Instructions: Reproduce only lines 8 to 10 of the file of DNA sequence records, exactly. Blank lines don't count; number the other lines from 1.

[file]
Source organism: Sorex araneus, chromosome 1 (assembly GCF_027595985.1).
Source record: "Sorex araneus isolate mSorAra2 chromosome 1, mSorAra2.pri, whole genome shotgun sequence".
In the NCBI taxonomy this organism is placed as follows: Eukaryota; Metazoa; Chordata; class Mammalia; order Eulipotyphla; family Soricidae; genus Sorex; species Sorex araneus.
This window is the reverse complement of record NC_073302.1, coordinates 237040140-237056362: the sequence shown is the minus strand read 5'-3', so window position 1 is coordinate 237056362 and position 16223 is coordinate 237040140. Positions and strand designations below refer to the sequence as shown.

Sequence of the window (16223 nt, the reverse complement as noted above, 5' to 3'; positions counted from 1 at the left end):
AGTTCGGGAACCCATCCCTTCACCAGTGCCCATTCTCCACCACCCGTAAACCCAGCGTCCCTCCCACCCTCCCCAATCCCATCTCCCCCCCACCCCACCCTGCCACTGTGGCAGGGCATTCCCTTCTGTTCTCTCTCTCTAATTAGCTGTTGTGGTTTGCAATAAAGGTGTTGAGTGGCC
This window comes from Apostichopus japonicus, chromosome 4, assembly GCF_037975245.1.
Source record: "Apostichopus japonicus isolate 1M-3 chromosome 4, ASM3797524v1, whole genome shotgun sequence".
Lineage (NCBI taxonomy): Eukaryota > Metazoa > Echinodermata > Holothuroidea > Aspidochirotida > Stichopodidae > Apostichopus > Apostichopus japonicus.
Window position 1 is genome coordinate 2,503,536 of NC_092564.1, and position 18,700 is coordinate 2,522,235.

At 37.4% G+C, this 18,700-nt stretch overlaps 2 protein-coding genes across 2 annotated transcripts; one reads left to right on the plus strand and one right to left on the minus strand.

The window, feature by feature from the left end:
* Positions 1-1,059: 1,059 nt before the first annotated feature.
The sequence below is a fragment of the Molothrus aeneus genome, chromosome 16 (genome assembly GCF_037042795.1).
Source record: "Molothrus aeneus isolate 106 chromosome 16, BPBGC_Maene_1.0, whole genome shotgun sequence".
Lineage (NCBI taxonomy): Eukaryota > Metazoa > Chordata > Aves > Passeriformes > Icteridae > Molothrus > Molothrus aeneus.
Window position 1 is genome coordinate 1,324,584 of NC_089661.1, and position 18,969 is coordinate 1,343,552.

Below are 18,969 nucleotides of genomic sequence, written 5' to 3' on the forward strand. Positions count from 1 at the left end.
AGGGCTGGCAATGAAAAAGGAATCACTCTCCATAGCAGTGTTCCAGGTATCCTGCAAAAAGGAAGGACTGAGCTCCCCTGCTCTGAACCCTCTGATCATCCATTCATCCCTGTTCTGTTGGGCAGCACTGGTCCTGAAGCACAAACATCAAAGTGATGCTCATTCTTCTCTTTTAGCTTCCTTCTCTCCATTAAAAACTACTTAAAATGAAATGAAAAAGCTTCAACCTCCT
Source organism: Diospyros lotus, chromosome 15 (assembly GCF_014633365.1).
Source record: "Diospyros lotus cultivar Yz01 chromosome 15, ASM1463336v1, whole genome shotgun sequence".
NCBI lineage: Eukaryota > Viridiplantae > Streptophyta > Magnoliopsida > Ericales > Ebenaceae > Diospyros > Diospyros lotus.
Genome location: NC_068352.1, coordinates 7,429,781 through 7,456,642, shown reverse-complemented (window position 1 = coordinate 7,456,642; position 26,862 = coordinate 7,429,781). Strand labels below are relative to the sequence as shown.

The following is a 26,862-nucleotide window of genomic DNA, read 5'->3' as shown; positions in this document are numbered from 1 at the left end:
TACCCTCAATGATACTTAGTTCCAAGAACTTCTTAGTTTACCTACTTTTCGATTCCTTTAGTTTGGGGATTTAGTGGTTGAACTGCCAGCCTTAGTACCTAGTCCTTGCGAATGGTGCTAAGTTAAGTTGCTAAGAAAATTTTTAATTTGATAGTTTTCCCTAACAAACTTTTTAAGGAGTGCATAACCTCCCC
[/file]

Source record: "Apostichopus japonicus isolate 1M-3 chromosome 4, ASM3797524v1, whole genome shotgun sequence".
Lineage (NCBI taxonomy): Eukaryota > Metazoa > Echinodermata > Holothuroidea > Aspidochirotida > Stichopodidae > Apostichopus > Apostichopus japonicus.
Window position 1 is genome coordinate 2,503,536 of NC_092564.1, and position 18,700 is coordinate 2,522,235.